For the last couple of weeks, I’ve been using two different Eee 901s. My Dad’s Windows model, where I’ve been trying to sort out a few things, and my own Linux one, where I’ve been trying to figure out just how much I can realistically get done.
I was going to go on about it at length (and drafted a three-page-long post), but this morning I decided to scrap a good portion of the original text and summarize things as follows:
- As a Mac user, I find current attempts at making Linux more user-friendly completely pathetic.
- As a Windows user, I wonder why the Linux folk sometimes go to incredible lengths to remove any and all traces of a normal-looking application menu, and why manufacturers make little to no effort to provide a minimally tuned Windows.
- As a UNIX user, I wonder how long it will take for Linux to actually work as advertised, even on custom distributions and very homogenous hardware1.
The 901 was designed around the premise that a 4GB SSD for the OS and an 8 or 16GB (slightly slower) SSD for data would be enough for most purposes, a notion that I’ve so far found to be spectacularly wrong at least as far as running Windows on it is concerned.
- We had to set up Office 2003 on version because the bundled StarOffice plain doesn’t work (not when you have a considerable investment in Excel macros).
- Even though we installed Office on the secondary drive (these machines ship with a 4GB SSD for the OS and an 8 or 16GB for data), the Office installer still managed to cram too much stuff into the boot disk.
- After installing a bloated set of HP printer drivers and assorted junk (which, as is usual in brain-dead HP installers, went straight to the system partition as well), the Eee started complaining about lack of free space on the system disk.
Furthermore, the thing had system restore, prefetch and a ginormous swap file active, all of which contributed to bring the machine grinding to a halt as it tried to do too many writes to the SSD. These are relatively trivial tweaks that the netbook community (if there is such a thing) has been doing for a while, and I wonder why they’re not all fixed in the factory defaults.
I found the 901 with XP to be rather stuttering at times, with frequent disk accesses gumming up the works throughout a session. Like most machines with SSDs, the 901 will freeze up for seconds at a time, and running Windows on it can be painful at times (I had occasional small pauses on the Acer or on the 701 under Linux, but nothing as bad as this).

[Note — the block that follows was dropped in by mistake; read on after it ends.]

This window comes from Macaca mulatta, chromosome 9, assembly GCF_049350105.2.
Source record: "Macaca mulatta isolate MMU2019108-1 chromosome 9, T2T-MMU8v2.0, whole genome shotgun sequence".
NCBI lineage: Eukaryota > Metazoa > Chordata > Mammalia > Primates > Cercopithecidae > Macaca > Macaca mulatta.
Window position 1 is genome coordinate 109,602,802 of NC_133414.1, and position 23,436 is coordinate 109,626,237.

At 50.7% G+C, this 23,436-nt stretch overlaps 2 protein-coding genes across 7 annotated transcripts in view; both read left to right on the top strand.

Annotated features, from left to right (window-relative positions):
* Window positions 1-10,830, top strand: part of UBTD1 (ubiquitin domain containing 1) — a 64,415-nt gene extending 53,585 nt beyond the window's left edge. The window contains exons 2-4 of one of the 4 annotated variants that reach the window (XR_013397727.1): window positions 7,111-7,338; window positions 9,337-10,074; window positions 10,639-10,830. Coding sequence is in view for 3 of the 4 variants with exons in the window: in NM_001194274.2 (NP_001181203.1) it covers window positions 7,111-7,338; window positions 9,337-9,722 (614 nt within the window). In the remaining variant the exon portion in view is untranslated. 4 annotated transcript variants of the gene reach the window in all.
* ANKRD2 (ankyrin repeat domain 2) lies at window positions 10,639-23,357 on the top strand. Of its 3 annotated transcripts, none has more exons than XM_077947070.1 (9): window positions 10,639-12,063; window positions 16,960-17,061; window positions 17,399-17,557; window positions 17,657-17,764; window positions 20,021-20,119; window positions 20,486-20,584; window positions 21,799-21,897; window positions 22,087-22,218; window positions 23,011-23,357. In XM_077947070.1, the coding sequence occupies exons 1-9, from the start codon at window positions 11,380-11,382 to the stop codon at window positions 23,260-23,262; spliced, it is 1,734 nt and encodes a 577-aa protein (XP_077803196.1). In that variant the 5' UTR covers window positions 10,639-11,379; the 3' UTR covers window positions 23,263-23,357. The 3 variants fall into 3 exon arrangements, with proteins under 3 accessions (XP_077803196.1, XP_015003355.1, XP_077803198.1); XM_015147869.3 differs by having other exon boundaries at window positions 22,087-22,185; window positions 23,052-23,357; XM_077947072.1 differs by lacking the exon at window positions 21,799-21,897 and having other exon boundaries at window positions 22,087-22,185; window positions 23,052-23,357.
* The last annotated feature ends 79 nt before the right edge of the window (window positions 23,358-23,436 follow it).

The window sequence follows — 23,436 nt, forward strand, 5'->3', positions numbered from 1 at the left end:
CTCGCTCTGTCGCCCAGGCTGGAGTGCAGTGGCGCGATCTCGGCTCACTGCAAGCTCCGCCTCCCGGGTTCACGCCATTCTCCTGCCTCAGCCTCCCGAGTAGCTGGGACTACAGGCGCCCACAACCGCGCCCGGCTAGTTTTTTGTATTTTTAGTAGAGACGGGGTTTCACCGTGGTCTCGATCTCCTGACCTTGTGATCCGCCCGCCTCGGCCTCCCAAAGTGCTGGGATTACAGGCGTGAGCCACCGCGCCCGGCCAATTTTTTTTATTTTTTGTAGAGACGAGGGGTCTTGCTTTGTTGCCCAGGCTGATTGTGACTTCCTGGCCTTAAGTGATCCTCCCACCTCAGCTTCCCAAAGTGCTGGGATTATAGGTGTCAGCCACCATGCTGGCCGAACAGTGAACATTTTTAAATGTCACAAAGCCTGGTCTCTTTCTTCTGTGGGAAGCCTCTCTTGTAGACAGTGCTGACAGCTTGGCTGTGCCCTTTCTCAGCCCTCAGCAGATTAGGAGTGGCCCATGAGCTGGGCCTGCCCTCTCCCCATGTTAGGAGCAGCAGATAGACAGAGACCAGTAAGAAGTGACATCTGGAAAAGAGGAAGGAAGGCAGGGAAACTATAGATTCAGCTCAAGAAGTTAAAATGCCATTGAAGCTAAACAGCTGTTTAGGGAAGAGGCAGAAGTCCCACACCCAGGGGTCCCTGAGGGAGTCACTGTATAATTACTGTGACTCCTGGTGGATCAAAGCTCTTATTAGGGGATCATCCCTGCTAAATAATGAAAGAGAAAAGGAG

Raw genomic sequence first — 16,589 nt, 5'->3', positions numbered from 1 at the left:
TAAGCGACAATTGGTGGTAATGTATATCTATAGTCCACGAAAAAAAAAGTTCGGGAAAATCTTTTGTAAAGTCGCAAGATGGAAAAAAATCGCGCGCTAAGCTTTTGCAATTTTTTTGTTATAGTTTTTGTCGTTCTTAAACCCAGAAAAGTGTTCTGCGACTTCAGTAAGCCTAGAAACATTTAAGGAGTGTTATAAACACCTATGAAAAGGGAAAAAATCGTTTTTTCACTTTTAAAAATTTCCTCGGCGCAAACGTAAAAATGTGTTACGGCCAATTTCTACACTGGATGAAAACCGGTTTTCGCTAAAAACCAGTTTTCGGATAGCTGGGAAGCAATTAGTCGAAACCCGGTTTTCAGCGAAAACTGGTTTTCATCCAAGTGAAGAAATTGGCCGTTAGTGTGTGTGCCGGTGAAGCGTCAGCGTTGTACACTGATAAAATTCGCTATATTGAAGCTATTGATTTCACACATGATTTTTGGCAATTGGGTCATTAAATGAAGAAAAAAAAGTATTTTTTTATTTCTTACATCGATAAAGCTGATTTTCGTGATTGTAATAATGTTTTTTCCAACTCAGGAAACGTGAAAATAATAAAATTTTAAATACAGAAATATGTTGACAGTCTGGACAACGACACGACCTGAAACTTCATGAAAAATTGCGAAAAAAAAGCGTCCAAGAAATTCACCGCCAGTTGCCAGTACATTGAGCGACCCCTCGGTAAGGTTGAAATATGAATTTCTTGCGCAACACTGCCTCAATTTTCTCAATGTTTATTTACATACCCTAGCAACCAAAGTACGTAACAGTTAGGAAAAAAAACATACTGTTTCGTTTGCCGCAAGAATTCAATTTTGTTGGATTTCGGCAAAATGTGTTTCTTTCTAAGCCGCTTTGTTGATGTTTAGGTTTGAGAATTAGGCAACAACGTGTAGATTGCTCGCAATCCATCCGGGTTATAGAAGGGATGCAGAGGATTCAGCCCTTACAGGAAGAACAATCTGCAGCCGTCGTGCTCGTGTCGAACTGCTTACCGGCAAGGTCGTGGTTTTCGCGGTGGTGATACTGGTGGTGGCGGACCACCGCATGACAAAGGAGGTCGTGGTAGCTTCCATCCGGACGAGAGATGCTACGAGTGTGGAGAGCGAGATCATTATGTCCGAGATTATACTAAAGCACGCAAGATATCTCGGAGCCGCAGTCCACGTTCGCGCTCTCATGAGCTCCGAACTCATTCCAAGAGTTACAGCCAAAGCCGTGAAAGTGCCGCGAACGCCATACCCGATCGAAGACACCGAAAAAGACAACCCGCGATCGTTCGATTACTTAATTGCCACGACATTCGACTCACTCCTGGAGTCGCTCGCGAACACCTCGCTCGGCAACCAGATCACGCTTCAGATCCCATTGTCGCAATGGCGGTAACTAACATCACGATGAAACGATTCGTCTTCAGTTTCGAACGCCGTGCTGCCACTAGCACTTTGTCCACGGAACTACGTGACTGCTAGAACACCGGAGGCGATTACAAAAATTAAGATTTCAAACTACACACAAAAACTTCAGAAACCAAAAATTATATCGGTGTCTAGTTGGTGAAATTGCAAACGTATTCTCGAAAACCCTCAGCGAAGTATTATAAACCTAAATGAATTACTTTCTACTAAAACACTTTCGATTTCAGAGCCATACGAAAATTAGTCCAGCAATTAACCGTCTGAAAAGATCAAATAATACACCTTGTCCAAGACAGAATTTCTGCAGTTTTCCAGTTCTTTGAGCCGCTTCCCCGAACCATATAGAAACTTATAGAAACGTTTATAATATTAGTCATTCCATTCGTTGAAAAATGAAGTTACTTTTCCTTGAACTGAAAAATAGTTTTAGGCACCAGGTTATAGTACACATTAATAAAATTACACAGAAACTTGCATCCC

I eventually set up Firefox Portable to avoid using IE6 in Portuguese (two wrongs don’t make a right), but even while running nothing but that particular version of Firefox (which is optimized for flash drives) with a single browser tab holding the Google Docs word processor to take notes, the SSD LED wouldn’t keep still.
So I suspect that the Asus XP Home install isn’t particularly optimized (or, rather, isn’t at all optimized) for the 901. Spending a few hours playing around with Windows tweaks isn’t my cup of tea, but if you get one (and I assume my readership isn’t the kind to shy away from this), I’d personally recommend trashing the Asus install and setting up Windows on it from scratch, disabling the pagefile, prefetch, indexing and other disk-intensive functions2.
And yes, I am acutely aware that this isn’t a full blown computer (in the usual sense). We just wanted the basics to work properly – and the thing runs Office pretty well, one app at a time, which is all that’s required.
But regardless of performance and hardware constraints, the amount of finagling required is a good reminder of why I switched to the Mac at home and use nothing but Citrix delivered apps at the office.
Dealing with this kind of crap at this day and age compounds my impression that desktop computing (as in “desktop environment”) is still a mess – the leading Office suite has subtle bugs, the runners-up still haven’t caught up on the basics like features and usability, and, in general, there’s too much cruft to worry about.
Things went marginally better for me with the Linux version of the 901, but only because I removed the default Xandros install – I found it to be as hideous as I remembered it (except worse when translated to Portuguese), and installed Ubuntu (the special spin for the Eee).
And this is where it gets interesting to me. People keep trying to dress up Linux in much the same way as a pet chimpanzee, putting all sorts of fluff and spiffy front-ends in hope that eye candy makes it more appealing.
Well, guess what, it doesn’t. I’m not going to harp on about how the MSI guys have a much higher rate of returns on Linux netbooks, or bother to point out that every single retail store here keeps the Linux models on the back of the display whenever possible.
The point is that people want a UI they’re comfortable with, and the Netbook Remix isn’t it. For starters, it starts with the horrible Ubuntu orange look and slaps on top a translucent black glass launcher that clutters up the screen with two fundamentally different (and confusing) side bars: left for application groups and right for commonly-used folders.
That in itself might be tolerable after the initial impact, but it then tries to maximize every single window that any application puts up, which probably seemed like a good way to manage limited screen real estate but breaks a lot of the interaction model with common apps (for instance, do you really want your Firefox downloads window to cover the entire screen and hide the page you were viewing?).
The Humane Netbook UI
Fortunately, some enterprising souls cloned the Quicksilver UI in the form of something called Gnome Do, so after removing the Netbook Remix UI and sanitizing the Ubuntu look, this was the final result:
This makes a lot more sense on a netbook, because:
- It does not take over your entire screen